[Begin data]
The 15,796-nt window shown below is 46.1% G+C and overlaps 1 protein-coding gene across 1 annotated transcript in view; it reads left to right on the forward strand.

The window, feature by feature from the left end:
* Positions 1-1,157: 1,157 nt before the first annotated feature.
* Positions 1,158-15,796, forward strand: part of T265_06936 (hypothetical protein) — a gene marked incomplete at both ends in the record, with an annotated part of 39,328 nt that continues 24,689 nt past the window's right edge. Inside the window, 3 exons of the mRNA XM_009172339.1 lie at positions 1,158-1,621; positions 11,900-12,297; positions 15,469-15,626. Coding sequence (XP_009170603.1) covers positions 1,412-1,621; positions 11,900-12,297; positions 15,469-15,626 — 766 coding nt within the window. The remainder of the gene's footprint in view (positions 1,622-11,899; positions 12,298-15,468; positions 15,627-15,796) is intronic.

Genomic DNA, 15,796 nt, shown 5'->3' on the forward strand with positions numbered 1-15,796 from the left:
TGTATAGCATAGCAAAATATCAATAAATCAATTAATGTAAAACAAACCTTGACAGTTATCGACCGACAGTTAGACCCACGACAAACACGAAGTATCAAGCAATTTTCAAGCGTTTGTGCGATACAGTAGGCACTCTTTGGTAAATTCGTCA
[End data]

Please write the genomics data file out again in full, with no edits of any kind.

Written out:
The 15,796-nt window shown below is 46.1% G+C and overlaps 1 protein-coding gene across 1 annotated transcript in view; it reads left to right on the forward strand.

The window, feature by feature from the left end:
* Positions 1-1,157: 1,157 nt before the first annotated feature.
* Positions 1,158-15,796, forward strand: part of T265_06936 (hypothetical protein) — a gene marked incomplete at both ends in the record, with an annotated part of 39,328 nt that continues 24,689 nt past the window's right edge. Inside the window, 3 exons of the mRNA XM_009172339.1 lie at positions 1,158-1,621; positions 11,900-12,297; positions 15,469-15,626. Coding sequence (XP_009170603.1) covers positions 1,412-1,621; positions 11,900-12,297; positions 15,469-15,626 — 766 coding nt within the window. The remainder of the gene's footprint in view (positions 1,622-11,899; positions 12,298-15,468; positions 15,627-15,796) is intronic.

Genomic DNA, 15,796 nt, shown 5'->3' on the forward strand with positions numbered 1-15,796 from the left:
TGTATAGCATAGCAAAATATCAATAAATCAATTAATGTAAAACAAACCTTGACAGTTATCGACCGACAGTTAGACCCACGACAAACACGAAGTATCAAGCAATTTTCAAGCGTTTGTGCGATACAGTAGGCACTCTTTGGTAAATTCGTCA